Refuse vehicles not only have the issue of reversing visibility but also face the risk of someone falling into the hopper. In the past operators have had to choose between the two rear blind spots or have considered the expense of two cameras, forcing the driver to switch the channel on the monitor manually. Brigade's team of engineers worked with local authorities to create a bespoke solution by providing full visibility of the rear using a single camera. The dual-function camera is mounted high on the back of the vehicle, typically on the number plate bracket. The motorised tilt lens provides a clear view into the hopper by default, but tilts rearwards to provide a panoramic rear view when reverse gear is elected. This provides peace of mind for the driver and aids the safety of the crew.

Vehicle safety systems can reduce collisions and save operators huge amounts of money, but transport operators are facing new problems associated with rising insurance premiums and false claims. One of the most common scams is for broken car door mirrors. Operators can't disprove claims and pay out an average of £250 per mirror, on an almost daily basis. Brigade's mobile digital recording system (MDR-304) can provide operators with the evidence to disprove claims.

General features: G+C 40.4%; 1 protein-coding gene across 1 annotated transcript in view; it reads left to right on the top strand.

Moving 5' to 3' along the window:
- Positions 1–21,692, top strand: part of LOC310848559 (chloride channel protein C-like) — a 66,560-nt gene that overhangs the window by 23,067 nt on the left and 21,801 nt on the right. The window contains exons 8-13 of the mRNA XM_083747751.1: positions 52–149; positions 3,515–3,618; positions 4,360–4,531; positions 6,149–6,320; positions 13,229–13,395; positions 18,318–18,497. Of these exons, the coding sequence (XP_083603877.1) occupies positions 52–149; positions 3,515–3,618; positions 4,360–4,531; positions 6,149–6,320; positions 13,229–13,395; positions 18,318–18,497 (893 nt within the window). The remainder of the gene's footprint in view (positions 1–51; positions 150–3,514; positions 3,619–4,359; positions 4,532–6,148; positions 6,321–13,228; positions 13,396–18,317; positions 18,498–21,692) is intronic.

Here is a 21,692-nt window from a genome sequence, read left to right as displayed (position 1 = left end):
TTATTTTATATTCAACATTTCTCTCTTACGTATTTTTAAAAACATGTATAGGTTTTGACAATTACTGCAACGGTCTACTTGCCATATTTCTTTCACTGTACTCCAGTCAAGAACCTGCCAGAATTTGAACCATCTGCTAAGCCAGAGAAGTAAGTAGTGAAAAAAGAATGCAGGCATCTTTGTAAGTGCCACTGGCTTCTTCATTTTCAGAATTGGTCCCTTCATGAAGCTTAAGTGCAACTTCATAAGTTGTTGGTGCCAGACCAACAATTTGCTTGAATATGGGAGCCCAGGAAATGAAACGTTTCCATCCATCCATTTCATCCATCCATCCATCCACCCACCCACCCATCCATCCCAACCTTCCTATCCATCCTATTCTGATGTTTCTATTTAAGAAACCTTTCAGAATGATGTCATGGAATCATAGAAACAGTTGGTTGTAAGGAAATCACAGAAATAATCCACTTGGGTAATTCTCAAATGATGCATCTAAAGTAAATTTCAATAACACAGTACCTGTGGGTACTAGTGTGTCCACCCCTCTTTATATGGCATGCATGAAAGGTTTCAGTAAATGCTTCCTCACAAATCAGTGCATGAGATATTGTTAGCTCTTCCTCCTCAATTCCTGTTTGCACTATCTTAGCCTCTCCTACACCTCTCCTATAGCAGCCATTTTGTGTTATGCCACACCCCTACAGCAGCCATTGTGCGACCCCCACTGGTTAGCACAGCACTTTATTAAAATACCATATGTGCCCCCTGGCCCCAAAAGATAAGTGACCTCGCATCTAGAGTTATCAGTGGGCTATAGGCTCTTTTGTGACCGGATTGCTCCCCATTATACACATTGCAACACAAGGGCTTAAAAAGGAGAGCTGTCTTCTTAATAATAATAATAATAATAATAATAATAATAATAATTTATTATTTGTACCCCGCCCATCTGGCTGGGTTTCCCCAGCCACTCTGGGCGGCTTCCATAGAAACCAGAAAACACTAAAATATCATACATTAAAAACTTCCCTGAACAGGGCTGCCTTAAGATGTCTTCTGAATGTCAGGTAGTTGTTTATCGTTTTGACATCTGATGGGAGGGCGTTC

Ashfield District council was receiving complaints of damage to parked vehicles, despite having a fleet fitted with blind spot aids and sensors. Whilst the council doubted the honesty of many of the accusations, they had no evidence to prove the contrary. That is until they installed Brigade's MDR-304.

Transport Services Manager, Ashfield District Council, David White explains: “The MDR helps us decide whether it is or isn't the fault of the driver. It actually makes the driver's life easier because he hasn't got to come and justify himself, as we already have it on film.”

Brigade's MDR-304 is a compact hard disk recorder (500 GB) connected to four cameras fitted on the vehicle, recording up to 780 hours of footage. It can simultaneously record real time images with data such as time, date, location and speed, providing irrefutable evidence.

David White said: “The system has been invaluable on a number of occasions where we have been able to disprove claims, saving the council a great deal of money.”